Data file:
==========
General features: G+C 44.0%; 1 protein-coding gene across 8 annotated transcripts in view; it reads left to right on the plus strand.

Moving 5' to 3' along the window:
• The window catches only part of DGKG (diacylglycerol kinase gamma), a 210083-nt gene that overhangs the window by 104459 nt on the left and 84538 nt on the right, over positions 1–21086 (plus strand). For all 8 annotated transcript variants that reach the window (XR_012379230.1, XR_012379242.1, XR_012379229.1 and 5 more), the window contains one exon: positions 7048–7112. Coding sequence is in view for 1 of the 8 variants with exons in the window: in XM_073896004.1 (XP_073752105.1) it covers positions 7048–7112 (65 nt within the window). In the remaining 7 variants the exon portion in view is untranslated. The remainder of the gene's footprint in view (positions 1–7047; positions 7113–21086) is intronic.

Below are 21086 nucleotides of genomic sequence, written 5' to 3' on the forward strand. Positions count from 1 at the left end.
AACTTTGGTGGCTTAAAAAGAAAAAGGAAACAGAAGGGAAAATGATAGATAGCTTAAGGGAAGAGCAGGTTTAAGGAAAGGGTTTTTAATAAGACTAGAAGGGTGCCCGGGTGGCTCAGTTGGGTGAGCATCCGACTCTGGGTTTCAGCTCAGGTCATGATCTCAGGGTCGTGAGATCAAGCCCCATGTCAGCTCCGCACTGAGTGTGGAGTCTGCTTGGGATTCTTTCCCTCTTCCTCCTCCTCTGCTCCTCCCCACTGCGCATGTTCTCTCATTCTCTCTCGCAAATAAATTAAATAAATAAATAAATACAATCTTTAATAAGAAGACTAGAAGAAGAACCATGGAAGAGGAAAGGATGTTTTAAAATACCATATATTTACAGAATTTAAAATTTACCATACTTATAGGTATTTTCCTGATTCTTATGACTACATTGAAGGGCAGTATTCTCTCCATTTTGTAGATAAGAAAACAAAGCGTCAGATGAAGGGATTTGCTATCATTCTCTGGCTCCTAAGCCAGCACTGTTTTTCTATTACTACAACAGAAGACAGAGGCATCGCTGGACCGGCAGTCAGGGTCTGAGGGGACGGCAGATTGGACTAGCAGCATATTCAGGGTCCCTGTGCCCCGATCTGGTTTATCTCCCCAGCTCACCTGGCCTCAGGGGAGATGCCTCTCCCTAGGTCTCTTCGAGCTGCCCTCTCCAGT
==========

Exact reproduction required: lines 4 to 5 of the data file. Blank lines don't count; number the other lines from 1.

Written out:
Below are 21086 nucleotides of genomic sequence, written 5' to 3' on the forward strand. Positions count from 1 at the left end.
AACTTTGGTGGCTTAAAAAGAAAAAGGAAACAGAAGGGAAAATGATAGATAGCTTAAGGGAAGAGCAGGTTTAAGGAAAGGGTTTTTAATAAGACTAGAAGGGTGCCCGGGTGGCTCAGTTGGGTGAGCATCCGACTCTGGGTTTCAGCTCAGGTCATGATCTCAGGGTCGTGAGATCAAGCCCCATGTCAGCTCCGCACTGAGTGTGGAGTCTGCTTGGGATTCTTTCCCTCTTCCTCCTCCTCTGCTCCTCCCCACTGCGCATGTTCTCTCATTCTCTCTCGCAAATAAATTAAATAAATAAATAAATACAATCTTTAATAAGAAGACTAGAAGAAGAACCATGGAAGAGGAAAGGATGTTTTAAAATACCATATATTTACAGAATTTAAAATTTACCATACTTATAGGTATTTTCCTGATTCTTATGACTACATTGAAGGGCAGTATTCTCTCCATTTTGTAGATAAGAAAACAAAGCGTCAGATGAAGGGATTTGCTATCATTCTCTGGCTCCTAAGCCAGCACTGTTTTTCTATTACTACAACAGAAGACAGAGGCATCGCTGGACCGGCAGTCAGGGTCTGAGGGGACGGCAGATTGGACTAGCAGCATATTCAGGGTCCCTGTGCCCCGATCTGGTTTATCTCCCCAGCTCACCTGGCCTCAGGGGAGATGCCTCTCCCTAGGTCTCTTCGAGCTGCCCTCTCCAGT